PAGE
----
Paris climate agreement to come into force

Posted on 10 Oct 2016 by Michael Cruickshank

Following the EU’s ratification, the Paris Climate Agreement has now passed the threshold for it to come into force.

The agreement, which was created during last year’s United Nations Climate Change Conference in Paris, needed 55 countries to ratify it before it could come into force.

In addition, these 55 countries would need to account for 55% of global carbon dioxide (CO2) emissions.

While major CO2 emitting countries including the United States and China had already signed on to the agreement, together these countries stood just below the 55% emissions threshold.

With the addition of 10 EU member states, the agreement surpassed this threshold earlier this month on October 4.

Now, as per the rules agreed to by signatory nations, the agreement will come into force 30 days later, on November 4.

The agreement itself calls for nations around the world to drastically cut CO2 emissions and curtail global warming to a temperature rise of 2 degrees Celsius.

Moreover, the agreement requires governments to present national plans on how they will reduce their emissions to affect this target.

Plans of action

While counties are yet to submit their plans of action, there some have already been a number of different possibilities mooted which could have a serious and transformative effect on the manufacturing sector.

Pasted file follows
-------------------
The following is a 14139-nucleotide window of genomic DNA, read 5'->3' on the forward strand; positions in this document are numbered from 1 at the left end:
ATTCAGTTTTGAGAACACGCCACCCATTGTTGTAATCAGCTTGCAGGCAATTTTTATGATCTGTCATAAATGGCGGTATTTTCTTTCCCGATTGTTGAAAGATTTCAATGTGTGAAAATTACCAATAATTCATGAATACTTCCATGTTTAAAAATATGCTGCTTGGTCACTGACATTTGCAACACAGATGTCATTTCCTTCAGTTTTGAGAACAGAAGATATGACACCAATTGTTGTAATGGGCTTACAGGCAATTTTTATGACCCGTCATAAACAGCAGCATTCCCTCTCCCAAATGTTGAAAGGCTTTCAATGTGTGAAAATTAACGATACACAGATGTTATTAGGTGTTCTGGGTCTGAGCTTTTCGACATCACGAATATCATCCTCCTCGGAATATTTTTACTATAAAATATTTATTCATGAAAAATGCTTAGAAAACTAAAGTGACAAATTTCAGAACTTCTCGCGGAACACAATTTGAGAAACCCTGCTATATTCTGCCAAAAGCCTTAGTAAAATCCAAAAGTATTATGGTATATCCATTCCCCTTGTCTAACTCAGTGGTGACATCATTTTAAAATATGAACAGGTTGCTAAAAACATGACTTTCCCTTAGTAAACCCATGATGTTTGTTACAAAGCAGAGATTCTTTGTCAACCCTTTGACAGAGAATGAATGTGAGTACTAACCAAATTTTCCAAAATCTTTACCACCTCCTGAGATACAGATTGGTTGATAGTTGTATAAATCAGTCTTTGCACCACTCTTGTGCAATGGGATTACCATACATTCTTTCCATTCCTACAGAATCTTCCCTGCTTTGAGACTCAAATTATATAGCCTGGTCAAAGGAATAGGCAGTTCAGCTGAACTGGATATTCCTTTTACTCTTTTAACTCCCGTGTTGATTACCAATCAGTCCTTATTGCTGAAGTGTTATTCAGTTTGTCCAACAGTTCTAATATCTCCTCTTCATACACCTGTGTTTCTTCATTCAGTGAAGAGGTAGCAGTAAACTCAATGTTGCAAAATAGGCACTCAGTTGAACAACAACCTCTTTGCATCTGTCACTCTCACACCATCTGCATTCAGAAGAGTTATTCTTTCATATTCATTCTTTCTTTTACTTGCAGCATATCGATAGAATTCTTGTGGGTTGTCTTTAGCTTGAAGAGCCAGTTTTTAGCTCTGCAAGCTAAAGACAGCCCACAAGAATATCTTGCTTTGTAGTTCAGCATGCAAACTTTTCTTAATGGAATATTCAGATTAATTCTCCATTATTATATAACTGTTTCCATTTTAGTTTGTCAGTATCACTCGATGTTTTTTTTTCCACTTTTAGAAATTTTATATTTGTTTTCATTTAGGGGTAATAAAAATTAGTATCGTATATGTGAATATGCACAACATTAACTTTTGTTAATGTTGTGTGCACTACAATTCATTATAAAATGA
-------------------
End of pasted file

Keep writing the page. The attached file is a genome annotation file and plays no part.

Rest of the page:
Countries such as Canada plan to implement carbon trading schemes within the coming years, while others will initially implement energy efficiency savings measures.

Larger countries like the US, China and India, instead plan to invest significantly in the development and deployment of renewable power technologies, with China leading the way – investing over $100bn in 2015 alone.

Such polices, enacted globally – even if in a patchwork fashion – would be a boon for the manufacturers of items like solar panels and wind turbines. Furthermore, manufacturers of electric (and fuel cell) vehicles will see increased sales from government incentives and carbon taxes.

Meanwhile, a large group of nations has signed onto a separate agreement related to reducing aviation emissions – another significant source of CO2 pollution.